The Federal Reserve is striving to manage high inflation without disrupting the ongoing economic expansion, according to its latest forecast released on Wednesday. The central bank aims to achieve a “soft landing,” a scenario where inflation is controlled by higher interest rates without leading to a recession. This outcome has only been achieved once by the Fed since World War Two.
Fed’s new figures indicate an estimated economic growth rate of 2.1% in 2023, which is expected to slow down to 1.5% in 2024 before regaining momentum. Inflation is projected to decrease from an estimated 3.3% at the end of this year to 2.5% in 2024 and further down to 2.2% in 2025, based on the Fed’s preferred PCE price measure. By these estimates, inflation is anticipated to reach the Fed’s target of 2% by 2026.
A few months ago, Fed officials were uncertain about achieving this delicate balance and even foresaw a potential recession. However, if the new forecasts are precise, the central bank plans to start reducing interest rates in 2024. The latest summary of economic projections indicates two quarter-point cuts next year instead of four, reinforcing the Fed’s strategy of maintaining “higher for longer” interest rates to effectively combat inflation.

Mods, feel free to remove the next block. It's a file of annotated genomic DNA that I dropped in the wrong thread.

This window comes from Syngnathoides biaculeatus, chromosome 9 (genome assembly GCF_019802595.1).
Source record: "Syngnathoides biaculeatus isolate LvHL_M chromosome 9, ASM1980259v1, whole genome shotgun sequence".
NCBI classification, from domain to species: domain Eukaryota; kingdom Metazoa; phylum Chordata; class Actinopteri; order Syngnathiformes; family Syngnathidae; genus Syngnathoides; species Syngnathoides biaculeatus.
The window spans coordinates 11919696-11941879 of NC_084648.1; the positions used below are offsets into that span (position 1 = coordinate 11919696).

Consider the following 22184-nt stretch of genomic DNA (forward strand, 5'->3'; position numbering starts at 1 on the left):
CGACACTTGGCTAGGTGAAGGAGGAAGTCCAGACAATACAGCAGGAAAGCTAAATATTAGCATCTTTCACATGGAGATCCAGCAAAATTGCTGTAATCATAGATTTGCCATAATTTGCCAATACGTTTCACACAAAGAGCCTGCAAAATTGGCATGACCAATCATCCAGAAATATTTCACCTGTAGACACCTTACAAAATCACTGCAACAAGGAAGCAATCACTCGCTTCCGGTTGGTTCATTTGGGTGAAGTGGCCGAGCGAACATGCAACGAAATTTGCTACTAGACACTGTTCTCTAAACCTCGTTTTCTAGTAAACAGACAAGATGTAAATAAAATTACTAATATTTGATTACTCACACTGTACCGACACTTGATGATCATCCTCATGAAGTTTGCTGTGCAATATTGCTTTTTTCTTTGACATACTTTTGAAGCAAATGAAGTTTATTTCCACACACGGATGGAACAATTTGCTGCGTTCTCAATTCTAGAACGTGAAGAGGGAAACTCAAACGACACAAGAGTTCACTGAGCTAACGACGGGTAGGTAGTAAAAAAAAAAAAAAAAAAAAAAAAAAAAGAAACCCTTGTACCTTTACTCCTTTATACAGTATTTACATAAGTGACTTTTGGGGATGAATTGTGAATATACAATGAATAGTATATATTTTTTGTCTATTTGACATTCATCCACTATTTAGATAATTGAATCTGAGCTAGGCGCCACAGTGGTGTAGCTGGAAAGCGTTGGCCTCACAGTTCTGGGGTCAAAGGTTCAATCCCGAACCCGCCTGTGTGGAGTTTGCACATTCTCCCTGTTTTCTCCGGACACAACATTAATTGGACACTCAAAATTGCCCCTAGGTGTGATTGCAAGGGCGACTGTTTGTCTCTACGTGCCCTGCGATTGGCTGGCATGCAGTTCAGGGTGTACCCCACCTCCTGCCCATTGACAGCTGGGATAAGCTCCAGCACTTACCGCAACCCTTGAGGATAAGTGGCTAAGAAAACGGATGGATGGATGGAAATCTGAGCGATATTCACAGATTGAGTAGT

Opinions among the Fed’s core team are divided regarding next year’s approach. While some advocate for a more significant reduction in interest rates, others propose keeping them close to current levels.
On Wednesday, the central bank kept its benchmark interest rate within a range between 5.25% and 5.50%, allowing room for one more potential increase this year. Before this decision, Wall Street DJIA investors had predicted that the first reduction in interest rates next year would happen in June.
However, some economists express doubts about the Fed’s ability to achieve its 2% inflation target without additional rate hikes, given the unexpected resilience of the economy and labor market. The current unemployment rate is 3.8%, expected to rise slightly to 4.1% by next year but not beyond. This low figure could continue to drive wage increases, contributing to inflation.
Fed officials attribute the recent decrease in job openings and hiring slowdown to previous interest-rate hikes. They expect labor demand will further soften in the coming year, reducing pressure on companies to raise wages, especially if inflation decreases. A lower inflation rate would boost Americans’ purchasing power, even if their salaries do not rise as quickly.
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